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My Day One: From the Streets of Lahore to the Heart of Texas

In honor of Immigration Heritage Month, Manar Waheed shares stories about her life as the child of immigrant parents.

June marks Immigrant Heritage Month -- and people across the country are sharing their American stories. Whether you've recently embarked on your first day as an American or want to share how your ancestors came to arrive here, we want to hear from you. Add your voice to the conversation today.

As a kid growing up in Texarkana, Texas, I often tried to pretend I was not an immigrant. I did not even know I was doing it really. Like many other kids, I just wanted to fit in and be a part of a girl scout troop, or a cheerleader, or sleep over at a friend’s house. All these pieces of American culture were foreign to my parents. Aside from differing practices and norms, my family didn’t necessarily talk about being immigrants. We were obviously Pakistani—that was one of the many things about us that stood out in our small town. But, that we were “immigrants” or how we came to be in the United States—those were things that went unspoken, even inside our home. I did not actually know the full story of how my family came to America until much later in life.

Growing up, my father used to sell toys on the street in his neighborhood in Lahore. He was the eldest of eight, struggling to make ends meet, and selling toys after school was one of the ways he helped out. He would go to school every morning, and afterwards, he would sell four or five toys on the side of the road—as many as he could carry in his arms. If he sold one, he came home with one rupee. Today that’s about a penny, but it was worth a little more back then. And my grandmother, so happy for the extra rupee and grateful for her son’s work, kissed that bill when he handed it to her.

School was a priority for my father, but only because he needed to get an office job that could help him support his family. In fact, a dear friend of my grandfather’s secured a typist job at a courthouse for my father, pending his graduation from school at the age of 15. Naturally, between selling toys on the street and helping out with his family, my father had little time to study. So it was no surprise with all those responsibilities that when it came time to graduate school, my father was close to failing one of his classes. As luck would have it, that potential failure became the unlikely turning point in my father’s story. In order to make sure he passed, my father ended up over-studying and doing much better than he expected. Upon learning how well he did, that same friend of my grandfather’s decided that my father should not be a court typist—he wanted him to go to college. Initially, my grandfather was not convinced. They needed my father to work and bring home some income; they certainly could not afford to pay for all the expenses that came with attending college. But my grandfather’s friend would not let up, and ultimately, he not only convinced my grandfather to let my dad go to college, he also paid for my dad’s expenses. All he asked for in return was that my father tutor his children. Of course, my father agreed, but within a few short months, he discovered could not manage both school and tutoring. However, this dear friend of my grandfather’s did not care; he told my father to focus on his studies and continued to pay for his expenses, over the protests of my grandfather. Two years later, my father was first in his class in college and received a scholarship for medical school at the age of 17. And just like that, my father went from selling toys on the street to becoming a doctor.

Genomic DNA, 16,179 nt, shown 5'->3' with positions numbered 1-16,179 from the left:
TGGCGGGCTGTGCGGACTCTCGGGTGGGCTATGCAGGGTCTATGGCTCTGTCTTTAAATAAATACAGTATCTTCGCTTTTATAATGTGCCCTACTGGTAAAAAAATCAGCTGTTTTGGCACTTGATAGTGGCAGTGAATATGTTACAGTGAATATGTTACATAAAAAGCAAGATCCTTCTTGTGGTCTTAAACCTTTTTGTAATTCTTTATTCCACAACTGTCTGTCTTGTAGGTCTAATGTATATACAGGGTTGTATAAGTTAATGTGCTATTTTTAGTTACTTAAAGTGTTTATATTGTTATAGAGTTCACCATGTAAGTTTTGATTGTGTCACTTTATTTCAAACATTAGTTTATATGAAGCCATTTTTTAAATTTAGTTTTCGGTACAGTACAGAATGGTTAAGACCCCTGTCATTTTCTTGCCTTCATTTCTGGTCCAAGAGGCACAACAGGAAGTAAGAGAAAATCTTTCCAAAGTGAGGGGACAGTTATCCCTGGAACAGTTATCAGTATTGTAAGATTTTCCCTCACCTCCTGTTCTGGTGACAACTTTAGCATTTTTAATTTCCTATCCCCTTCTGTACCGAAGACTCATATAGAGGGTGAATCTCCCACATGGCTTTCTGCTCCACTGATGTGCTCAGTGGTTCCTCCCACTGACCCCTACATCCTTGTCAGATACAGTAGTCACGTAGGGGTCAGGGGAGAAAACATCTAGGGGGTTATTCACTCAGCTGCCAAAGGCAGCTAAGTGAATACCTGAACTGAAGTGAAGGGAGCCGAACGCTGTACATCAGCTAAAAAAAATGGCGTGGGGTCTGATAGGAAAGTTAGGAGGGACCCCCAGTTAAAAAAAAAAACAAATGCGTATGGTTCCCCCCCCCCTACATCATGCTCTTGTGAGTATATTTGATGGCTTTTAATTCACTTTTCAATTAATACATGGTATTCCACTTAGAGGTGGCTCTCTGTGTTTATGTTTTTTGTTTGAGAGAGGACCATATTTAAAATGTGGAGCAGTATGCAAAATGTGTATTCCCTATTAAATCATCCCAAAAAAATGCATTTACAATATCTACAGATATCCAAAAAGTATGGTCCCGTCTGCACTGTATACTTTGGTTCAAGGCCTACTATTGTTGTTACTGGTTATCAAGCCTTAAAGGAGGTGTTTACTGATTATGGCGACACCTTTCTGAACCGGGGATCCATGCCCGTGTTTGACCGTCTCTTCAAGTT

Unsurprisingly, this turn of events changed my father’s life, and in turn, mine as well. After he finished medical school, my father had the opportunity to come to the United States as a part of the J visa program for physicians in 1971. When he married, he was able to bring my mom over to join him here. Eventually, my parents became citizens, largely due to the physician shortage in the United States that allowed them to adjust status. And somewhere in between all of that, they managed to have my brother and me, who were both born American citizens with more privileges and opportunities than my father ever envisioned when he brought his first rupee home.

There are many things that my family never wants to share about our history. As the child of immigrant parents, I was shielded from much of that past—the past that is my family’s immigration story. The past that makes my father the man he is today. Looking back, I think it was an effort to protect me from the struggles of my parents outside and inside America, and to let me dream big, unburdened by that history. Interestingly, it was after learning of my father’s modest beginnings that my dreams grew much larger. Sometimes our pride holds us back from sharing our struggles. And sometimes our pride bursts with how far we have come, urging us towards more. My father’s immigrant story began long before he decided to come to America. His is a story of hard work, opportunity, and most of all, kindness. And it is that journey that shapes my life.